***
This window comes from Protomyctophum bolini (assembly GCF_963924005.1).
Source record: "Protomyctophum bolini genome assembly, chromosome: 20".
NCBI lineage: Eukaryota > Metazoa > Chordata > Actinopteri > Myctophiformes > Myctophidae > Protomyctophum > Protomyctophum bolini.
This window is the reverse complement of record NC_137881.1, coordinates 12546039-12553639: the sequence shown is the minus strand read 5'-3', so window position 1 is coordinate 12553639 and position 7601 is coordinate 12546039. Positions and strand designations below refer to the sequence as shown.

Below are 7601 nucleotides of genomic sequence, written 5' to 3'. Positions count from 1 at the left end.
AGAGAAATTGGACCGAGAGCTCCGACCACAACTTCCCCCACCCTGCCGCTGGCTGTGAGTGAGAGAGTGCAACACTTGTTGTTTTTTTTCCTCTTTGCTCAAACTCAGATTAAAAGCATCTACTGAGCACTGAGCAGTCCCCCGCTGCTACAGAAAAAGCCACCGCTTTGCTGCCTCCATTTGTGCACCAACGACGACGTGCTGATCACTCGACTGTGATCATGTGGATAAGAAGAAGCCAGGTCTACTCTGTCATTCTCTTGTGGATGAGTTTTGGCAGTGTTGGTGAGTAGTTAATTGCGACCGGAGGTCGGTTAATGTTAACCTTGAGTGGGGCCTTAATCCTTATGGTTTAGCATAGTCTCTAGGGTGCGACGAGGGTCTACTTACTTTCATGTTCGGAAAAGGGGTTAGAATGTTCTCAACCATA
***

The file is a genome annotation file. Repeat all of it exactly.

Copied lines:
This window comes from Protomyctophum bolini (assembly GCF_963924005.1).
Source record: "Protomyctophum bolini genome assembly, chromosome: 20".
NCBI lineage: Eukaryota > Metazoa > Chordata > Actinopteri > Myctophiformes > Myctophidae > Protomyctophum > Protomyctophum bolini.
This window is the reverse complement of record NC_137881.1, coordinates 12546039-12553639: the sequence shown is the minus strand read 5'-3', so window position 1 is coordinate 12553639 and position 7601 is coordinate 12546039. Positions and strand designations below refer to the sequence as shown.

Below are 7601 nucleotides of genomic sequence, written 5' to 3'. Positions count from 1 at the left end.
AGAGAAATTGGACCGAGAGCTCCGACCACAACTTCCCCCACCCTGCCGCTGGCTGTGAGTGAGAGAGTGCAACACTTGTTGTTTTTTTTCCTCTTTGCTCAAACTCAGATTAAAAGCATCTACTGAGCACTGAGCAGTCCCCCGCTGCTACAGAAAAAGCCACCGCTTTGCTGCCTCCATTTGTGCACCAACGACGACGTGCTGATCACTCGACTGTGATCATGTGGATAAGAAGAAGCCAGGTCTACTCTGTCATTCTCTTGTGGATGAGTTTTGGCAGTGTTGGTGAGTAGTTAATTGCGACCGGAGGTCGGTTAATGTTAACCTTGAGTGGGGCCTTAATCCTTATGGTTTAGCATAGTCTCTAGGGTGCGACGAGGGTCTACTTACTTTCATGTTCGGAAAAGGGGTTAGAATGTTCTCAACCATA